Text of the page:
Sir Clive Woodward waded into one of the perpetual debates about the Six Nations this week and got right behind the concept of introducing promotion and relegation to the tournament. It is just a shame, and shame on the organisers, that it is not going to happen anytime soon.Martin Johnson once said that when Woodward was his England coach he came up with 10 ideas the-then captain would swat a handful of the more madcap ones away. But Woodward has got it spot on this time.Unfortunately John Feehan, the chief executive of the Six Nations, does not see it the same way telling us recently that there is no chance of promotion and relegation being brought in for the foreseeable future. I wonder what they make of that down Tbilisi and Bucharest way where the Georgians and the Romanians must be wondering why they bother.Many people have had their say and surprise, surprise most of the ones who are opposed to promotion and relegation are in the Six Nations already. All very cosy but it is time to kick down the door.Standing strong: The Oaks in the World Cup against ItalyLast year Bernard Lapasset, the chairman of World Rugby, called for the Six Nations to be re-vamped to let other nations gatecrash the party. But he was on his way out of the top job in the game at the time so his words hardly hit the target.But Georgia have hit the glass ceiling in rugby terms. They have won the Tier 2 European Nations Cup, now known as the Rugby Europe International Championships, eight times in the last nine years and have nowhere to go. Romania have been runners-up five times in the last six years and won the whole shooting match in 2010 and they have nowhere to go.How must Milton Haig, the coach of Georgia, feel? He sends his team out every week knowing full well that even if they win every game by 70 points they will still be banging their heads against a brick wall.Romania have been down this route before. Back in the 1980s they knocked over Wales, France and Scotland, drew with Ireland, and in 1981 were only narrowly second best to the All Blacks. They could have joined the-then Five Nations and had a decent crack at it.Big ask: Conor O’Shea has been tasked with breathing fire into the ItaliansThat was all in the Communist era when most of the players were policemen or soldiers in name and could train any time they liked. But the collapse of Communism saw the slow collapse of rugby in that country and the chance was missed but that team would have held their own in the Six Nations.Italy became the first team to join the championship, since France in 1947, when they were allowed in, in 2000. That was probably five years too late as well because they had a serious outfit in the mid-to-late 1990s but the suits dragged their feet before letting them in to the private party.That team before they were given the green light contained giants such as Massimo Giovanelli, Carlo Checchinato, in the best years of his career, and a young scrum-half by the name of Alessandro Troncon. They gave the rest of Europe the hurry-up beating Ireland, France and Scotland, and giving England a fright in a World Cup qualifier in 1998, before eventually being grudgingly granted entry to the Six Nations. Up for the fight: Jonny Gray tries to power through the Georgian defence TAGS: GeorgiaRomania LATEST RUGBY WORLD MAGAZINE SUBSCRIPTION DEALS Closed shop: The Six Nations committee are not open to relegation or promotionIn the 16 championships since 2000 Italy have finished bottom of the pile 11 times and peaked at fourth spot in 2007 and 2013. So they would be the most obvious candidate for the drop.But whoever finishes bottom – and it was France in 2013, Scotland in 2004, 2007, 2012 and 2015 and Wales in 2003 should be destined for the drop or at the very least a play-off against the European Nations Cup winners.If Georgia go to Murrayfield, Stadio Olimpico or even the Principality Stadium, Twickenham, Stade de France or the Aviva Stadium and win a game they should be straight into the championship.And if any of the current Six Nations do not fancy their chances of getting out of the European Nations Cup – against the likes of Romania, Belgium, Germany or Russia they shouldn’t be in the Six Nations in the first place.As Woodward pointed out, in the Daily Mail, if Georgia have a bad season in the European Nations Cup they are down the gurgler and into the second tier. So they have got a glass ceiling on top of them whilst they are standing on a trap door and it is nonsense.Strong views: Sir Clive Woodward is an advocate for promotion and relegationLasha Khurtsidze, the general secretary of the Georgian Rugby Union, said last year: “We and Romania need to be given a chance, something to aspire to, and we have been saying this for a while. Argentina were in our position not that long ago and look at them now since they were brought into the Rugby Championship.”It works alright in the Premiership although, equally as shamefully, there are some out there who want to ring-fence the top tier of English club rugby.If that had happened, when the idea was all the rage although it is still simmering, then we would never have had the Exeter story. Promotion and relegation in the Six Nations is still off the agenda – this closed rhetoric has got to stop Trips to Dublin, Edinburgh, Cardiff, London, Rome and Paris are all brilliant for the fans and, we can assume, the men and women who run the competition don’t mind the jaunts either.Maybe they just don’t fancy a trip to Tbilisi. It might not be Paris in the spring but it is time to for the Georgians to stop banging against the ceiling. It must be giving them and thousands of true rugby fans a headache – pass the aspirin.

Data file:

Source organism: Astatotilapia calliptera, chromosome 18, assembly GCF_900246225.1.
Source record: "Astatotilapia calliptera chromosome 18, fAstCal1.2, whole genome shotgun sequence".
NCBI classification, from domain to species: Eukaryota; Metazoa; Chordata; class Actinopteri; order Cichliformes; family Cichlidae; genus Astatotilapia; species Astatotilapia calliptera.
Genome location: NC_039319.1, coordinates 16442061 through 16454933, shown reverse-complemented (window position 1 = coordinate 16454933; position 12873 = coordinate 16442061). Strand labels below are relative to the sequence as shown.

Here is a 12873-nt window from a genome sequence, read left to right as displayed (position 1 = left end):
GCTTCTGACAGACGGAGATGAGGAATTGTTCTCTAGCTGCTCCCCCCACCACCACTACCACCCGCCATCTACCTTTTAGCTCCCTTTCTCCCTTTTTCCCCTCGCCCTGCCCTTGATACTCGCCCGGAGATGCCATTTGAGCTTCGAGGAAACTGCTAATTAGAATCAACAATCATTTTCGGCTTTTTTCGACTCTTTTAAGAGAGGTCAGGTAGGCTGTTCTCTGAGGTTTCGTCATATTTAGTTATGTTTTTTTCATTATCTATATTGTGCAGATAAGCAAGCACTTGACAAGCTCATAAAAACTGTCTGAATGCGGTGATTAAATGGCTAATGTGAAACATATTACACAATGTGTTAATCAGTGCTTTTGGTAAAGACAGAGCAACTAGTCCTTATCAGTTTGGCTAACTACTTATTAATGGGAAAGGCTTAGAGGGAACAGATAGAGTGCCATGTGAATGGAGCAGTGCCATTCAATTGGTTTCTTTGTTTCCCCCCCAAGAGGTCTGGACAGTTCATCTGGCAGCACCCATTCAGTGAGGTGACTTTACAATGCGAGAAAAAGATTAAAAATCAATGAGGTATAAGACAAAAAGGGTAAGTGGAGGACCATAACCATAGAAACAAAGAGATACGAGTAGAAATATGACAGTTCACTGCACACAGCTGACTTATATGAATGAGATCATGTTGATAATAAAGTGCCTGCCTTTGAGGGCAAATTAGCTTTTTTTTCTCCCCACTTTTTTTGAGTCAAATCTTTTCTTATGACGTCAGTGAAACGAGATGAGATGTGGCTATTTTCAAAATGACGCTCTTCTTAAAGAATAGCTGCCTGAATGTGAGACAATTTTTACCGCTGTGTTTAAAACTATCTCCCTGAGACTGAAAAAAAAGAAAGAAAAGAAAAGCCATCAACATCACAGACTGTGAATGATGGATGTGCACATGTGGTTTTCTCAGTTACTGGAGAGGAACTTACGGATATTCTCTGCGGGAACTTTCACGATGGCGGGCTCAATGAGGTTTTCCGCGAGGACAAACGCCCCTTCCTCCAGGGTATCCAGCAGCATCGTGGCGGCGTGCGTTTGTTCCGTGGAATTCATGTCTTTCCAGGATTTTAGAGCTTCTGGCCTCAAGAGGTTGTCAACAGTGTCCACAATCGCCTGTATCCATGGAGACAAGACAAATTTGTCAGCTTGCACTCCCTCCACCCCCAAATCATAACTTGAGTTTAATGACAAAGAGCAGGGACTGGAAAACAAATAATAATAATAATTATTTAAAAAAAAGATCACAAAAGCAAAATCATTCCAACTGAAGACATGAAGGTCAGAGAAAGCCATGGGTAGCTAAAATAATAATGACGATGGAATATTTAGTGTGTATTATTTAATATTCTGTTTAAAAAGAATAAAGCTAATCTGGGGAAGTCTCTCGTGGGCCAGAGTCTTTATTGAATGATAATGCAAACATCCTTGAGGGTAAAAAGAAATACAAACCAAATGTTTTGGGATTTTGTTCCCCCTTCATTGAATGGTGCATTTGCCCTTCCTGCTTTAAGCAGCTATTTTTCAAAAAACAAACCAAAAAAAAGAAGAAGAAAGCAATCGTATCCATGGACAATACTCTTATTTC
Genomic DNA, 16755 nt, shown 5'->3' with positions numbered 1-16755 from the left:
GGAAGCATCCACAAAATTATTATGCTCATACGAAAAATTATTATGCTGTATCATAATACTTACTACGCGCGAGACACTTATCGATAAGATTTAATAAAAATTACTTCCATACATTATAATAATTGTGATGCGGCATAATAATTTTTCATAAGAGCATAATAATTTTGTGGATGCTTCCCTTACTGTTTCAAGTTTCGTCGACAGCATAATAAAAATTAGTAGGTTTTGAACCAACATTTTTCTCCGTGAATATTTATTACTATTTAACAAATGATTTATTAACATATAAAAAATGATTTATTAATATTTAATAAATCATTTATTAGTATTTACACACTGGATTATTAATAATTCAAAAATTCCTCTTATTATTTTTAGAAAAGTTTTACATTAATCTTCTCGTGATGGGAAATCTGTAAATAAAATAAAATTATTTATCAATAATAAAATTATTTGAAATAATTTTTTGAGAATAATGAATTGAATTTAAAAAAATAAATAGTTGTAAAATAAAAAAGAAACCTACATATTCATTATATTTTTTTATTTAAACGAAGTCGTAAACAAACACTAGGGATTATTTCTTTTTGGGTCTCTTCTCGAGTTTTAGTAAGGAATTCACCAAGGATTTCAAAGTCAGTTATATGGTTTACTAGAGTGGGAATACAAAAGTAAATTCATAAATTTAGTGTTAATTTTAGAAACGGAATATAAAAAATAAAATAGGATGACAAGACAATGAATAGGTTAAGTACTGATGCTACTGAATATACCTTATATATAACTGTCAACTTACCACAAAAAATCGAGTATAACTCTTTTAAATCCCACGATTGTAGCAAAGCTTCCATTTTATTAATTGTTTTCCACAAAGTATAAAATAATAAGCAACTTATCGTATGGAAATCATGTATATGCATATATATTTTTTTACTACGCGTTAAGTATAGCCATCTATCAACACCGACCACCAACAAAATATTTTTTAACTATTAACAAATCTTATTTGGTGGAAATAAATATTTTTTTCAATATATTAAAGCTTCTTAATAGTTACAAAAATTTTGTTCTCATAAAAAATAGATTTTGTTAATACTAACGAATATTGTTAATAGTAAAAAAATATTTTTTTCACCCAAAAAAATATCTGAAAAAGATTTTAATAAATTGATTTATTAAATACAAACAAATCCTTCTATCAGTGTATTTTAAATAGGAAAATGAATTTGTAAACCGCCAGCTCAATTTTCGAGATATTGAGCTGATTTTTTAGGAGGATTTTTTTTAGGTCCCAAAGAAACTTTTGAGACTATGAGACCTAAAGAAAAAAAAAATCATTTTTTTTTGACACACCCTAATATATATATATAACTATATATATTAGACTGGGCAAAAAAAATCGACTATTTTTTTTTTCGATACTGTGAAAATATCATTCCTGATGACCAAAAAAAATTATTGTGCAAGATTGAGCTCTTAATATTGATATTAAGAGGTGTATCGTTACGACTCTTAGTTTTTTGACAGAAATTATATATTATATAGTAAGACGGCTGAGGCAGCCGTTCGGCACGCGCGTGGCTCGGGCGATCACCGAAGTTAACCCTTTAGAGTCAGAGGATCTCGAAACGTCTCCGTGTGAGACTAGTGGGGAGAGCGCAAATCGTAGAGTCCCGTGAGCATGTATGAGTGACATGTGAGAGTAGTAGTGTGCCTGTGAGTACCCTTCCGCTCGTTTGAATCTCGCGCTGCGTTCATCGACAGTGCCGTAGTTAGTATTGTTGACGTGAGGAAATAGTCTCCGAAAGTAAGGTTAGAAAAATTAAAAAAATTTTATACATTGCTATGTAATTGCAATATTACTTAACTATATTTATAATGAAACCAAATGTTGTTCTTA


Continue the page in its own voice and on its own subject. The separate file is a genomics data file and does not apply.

LATEST RUGBY WORLD MAGAZINE SUBSCRIPTION DEALS Two months ago this column wondered if Racing 92’s season could get any worse after Johan Goosen’s retirement, the corticosteroids saga and their humiliating exit from the Champions Cup. It could, and it has. First Dan Carter was caught drink-driving on the Champs-Élysées and then his former All Black teammate, Ali Williams, was arrested for buying cocaine on the same street.The antics of the two Kiwis encapsulate the nightmarish season that 2016-17 has become for Racing president Jacky Lorenzetti. Speaking after Carter’s offence, but before Williams’, he said he felt like a “punch ball”. His mood won’t have improved after watching Racing lose away at relegation-threatened Grenoble on Saturday evening, a defeat that was inevitable once Chris Masoe – yes, another Kiwi – was dismissed after five minutes for a high tackle.Spot of bother: Dan Carter has struggled on field and off it this seasonThat result leaves Racing in seventh position, still in with a good chance of qualifying for the play-offs, but only eights points ahead of Lyon, in 12th.What must be causing Lorenzetti sleepless nights is the thought of failing to qualify for next season’s Champions Cup. He moves his club into their new stadium this summer and he needs the allure of Europe’s showpiece competition to put bums on seats and help pay some of the reported €400m construction costs.But how much has Lorenzetti brought his troubles on himself? One man who might not have much sympathy for the Racing president’s predicament is the club’s former manager, Arnaud Tourtoulou. He was relieved of his duties in June last year, the Monday after Racing had beaten Toulon to win their first Top 14 title in 26 years. Tourtoulou joined Racing in 2011 after a spell as president of Bourgoin, and was described by one French rugby writer as “an important cog…the buffer between the sporting and administration factions”. The official reason for Tourtoulou’s departure was that his contract had expired but some suspect there was more to it than that It has been a season to forget for Racing 92, with their league form patchy, a poor showing in Europe and problems with their superstar imports Plenty to ponder: Jacky Lorenzetti has invested huge resources into Racing 92Whatever the circumstances behind Tourtoulou’s exit from Racing, his role, according to an article in last week’s L’Equipe, has been filled by people from Foncia, the property management company that Lorenzetti founded more than 40 years ago, and who, according to the newspaper, are “not necessarily au fait with rugby’s customs”.Then again it’s no-one’s responsibility but the players’ to ensure they don’t get behind the wheel when they’ve been drinking or to go looking for drugs on a night out. Similarly, L’Equipe has alleged that a group of players enjoyed a night of great revelry at a Parisian restaurant just two days before a Champions Cup fixture this season.The players involved were said to be from Racing’s foreign contingent and the paper claimed a that source within the dressing room had talked of a “fracture” between the French players and the overseas ones, more specifically “the New Zealanders”. Trouble ahead: The Racing 92 players look dejected after their loss to Brive Masterclass: Finn Russell was a part of a Glasgow team that dismantled the ParisiensThis what wasn’t Lorenzetti envisaged when he signed Carter on a three year deal after the 2015 Rugby World Cup with the Kiwi pocketing a salary of £1.3 million a season. He had visions of Carter bringing to Racing the same success that Jonny Wilkinson delivered to Toulon, True, Carter played his part in the Top 14 triumph but this season he’s looked a shadow of that player, to the point where in Racing’s 23-7 defeat to Glasgow he made no carries, no metres, beat no defenders and managed no offloads.Last season Carter won fourteen of the eighteen matches he played for Racing, a figure that has fallen in 2016-17 to five wins in fourteen matches. He’s been sidelined in recent weeks with a groin injury but is expected to return for Saturday’s match at home to league leaders La Rochelle. The week after the Parisians travel to Montpellier and then they host Clermont. It’s a trio of matches that will test Racing and Carter, who, for the first time in his career is enduring sustained negative press. It’s a novel experience, as is playing in a struggling team. How Carter reacts will be fascinating.